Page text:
An exit strategy is an entrepreneur’s plan to sell his/her investment in a company that he/she founded. This gives an owner a way to reduce or eliminate his/her stake and, if possible, make a substantial profit in the process. All good business plans have a clear business exit plan. It can be discouraging to talk about ending your business before you have even started- much like you would not want to discuss a divorce or pre-nup before you get married. It is something that you need to think about though, so you are not caught off guard, unprepared for any situation, and are working without an end in mind. Why? Without a detailed exit strategy you may be working harder, not smarter, without any real plan for the end in mind.
Looking at it in the simplest terms, or as an investor would, the company is simply a black box with the inputs being entrepreneurs’ effort and investors’ cash and the only output being the purchase price paid by the ultimate buyer. Everything else that happens inside the black box is simply a component contributing to the single output – the successful exit. While this is no doubt an enormous simplification, it is clearly the most purpose of most companies with external investors.
When at the beginning of your business, you wrote a business plan. If your business plan does not include an exit strategy, your financial strategy is not realistic or reasonable. You may inadvertently create misalignment between types of investors and certain types of exit strategies. This could result in a failure of the company or not getting out of it what you had originally planned.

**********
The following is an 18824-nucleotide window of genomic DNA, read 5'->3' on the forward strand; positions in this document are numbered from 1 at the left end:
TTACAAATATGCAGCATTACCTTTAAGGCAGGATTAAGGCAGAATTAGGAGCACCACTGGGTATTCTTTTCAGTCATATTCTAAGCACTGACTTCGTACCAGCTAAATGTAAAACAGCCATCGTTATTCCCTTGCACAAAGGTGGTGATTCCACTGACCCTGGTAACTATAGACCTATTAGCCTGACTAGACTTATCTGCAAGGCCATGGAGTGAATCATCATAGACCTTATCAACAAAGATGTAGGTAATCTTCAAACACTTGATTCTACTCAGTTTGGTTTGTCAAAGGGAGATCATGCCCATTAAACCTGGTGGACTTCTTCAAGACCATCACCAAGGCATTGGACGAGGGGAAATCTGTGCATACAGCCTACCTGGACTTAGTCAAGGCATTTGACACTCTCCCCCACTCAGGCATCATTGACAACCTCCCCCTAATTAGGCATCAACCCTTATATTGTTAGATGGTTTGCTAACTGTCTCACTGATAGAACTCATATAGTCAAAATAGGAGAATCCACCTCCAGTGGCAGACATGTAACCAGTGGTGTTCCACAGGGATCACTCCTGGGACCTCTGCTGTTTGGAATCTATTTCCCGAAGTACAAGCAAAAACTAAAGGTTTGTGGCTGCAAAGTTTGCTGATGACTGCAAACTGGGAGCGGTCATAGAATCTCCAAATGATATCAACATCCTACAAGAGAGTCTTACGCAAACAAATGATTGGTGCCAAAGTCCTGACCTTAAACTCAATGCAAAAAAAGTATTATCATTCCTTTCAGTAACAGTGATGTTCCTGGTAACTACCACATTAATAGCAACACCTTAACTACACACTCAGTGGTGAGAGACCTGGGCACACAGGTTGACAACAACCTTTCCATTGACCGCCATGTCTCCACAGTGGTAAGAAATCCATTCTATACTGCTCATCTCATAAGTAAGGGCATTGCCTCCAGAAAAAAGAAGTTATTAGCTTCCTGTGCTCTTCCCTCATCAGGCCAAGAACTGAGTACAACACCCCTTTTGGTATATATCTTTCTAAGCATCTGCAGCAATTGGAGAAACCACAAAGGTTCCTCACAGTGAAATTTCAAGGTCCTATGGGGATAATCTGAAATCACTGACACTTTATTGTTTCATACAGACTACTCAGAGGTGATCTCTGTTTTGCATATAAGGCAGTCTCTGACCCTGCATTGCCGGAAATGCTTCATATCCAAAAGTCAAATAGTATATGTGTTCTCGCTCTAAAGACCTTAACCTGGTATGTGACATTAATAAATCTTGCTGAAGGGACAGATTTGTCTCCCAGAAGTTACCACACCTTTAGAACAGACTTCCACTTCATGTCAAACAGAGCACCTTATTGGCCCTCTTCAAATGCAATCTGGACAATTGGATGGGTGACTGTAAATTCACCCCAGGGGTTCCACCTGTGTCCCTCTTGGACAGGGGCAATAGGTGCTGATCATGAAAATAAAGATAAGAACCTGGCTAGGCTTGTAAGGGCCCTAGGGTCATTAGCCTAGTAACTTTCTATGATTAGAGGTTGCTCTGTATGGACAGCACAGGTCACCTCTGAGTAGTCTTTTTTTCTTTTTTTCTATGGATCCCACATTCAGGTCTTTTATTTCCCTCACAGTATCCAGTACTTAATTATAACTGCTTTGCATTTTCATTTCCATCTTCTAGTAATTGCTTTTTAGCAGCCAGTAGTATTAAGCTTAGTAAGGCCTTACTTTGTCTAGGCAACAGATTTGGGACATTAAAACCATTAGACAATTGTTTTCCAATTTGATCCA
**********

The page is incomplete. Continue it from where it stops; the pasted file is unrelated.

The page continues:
Over the years, you will make several changes in terms of the vision for your business. This evolution is not uncommon; as it is not uncommon for your business plan to have many different iterations over the years. While reassessing your business goals, it is a good time to ask yourself: is the end goal still relevant? It is good practice to do this every 6 months. Do you want to sell or go public? Are all aspects of your business driving toward your end goal? Checking and re-checking that you goals are still realistic to the competitive landscape is imperative.
Exit strategies don’t need to be complicated; in fact it can be pretty simple. All you really need is a target date and a price. They can be more complicated, and might include statements on maximizing value, customers, and even sales strategies. The two essentials elements are when and how much.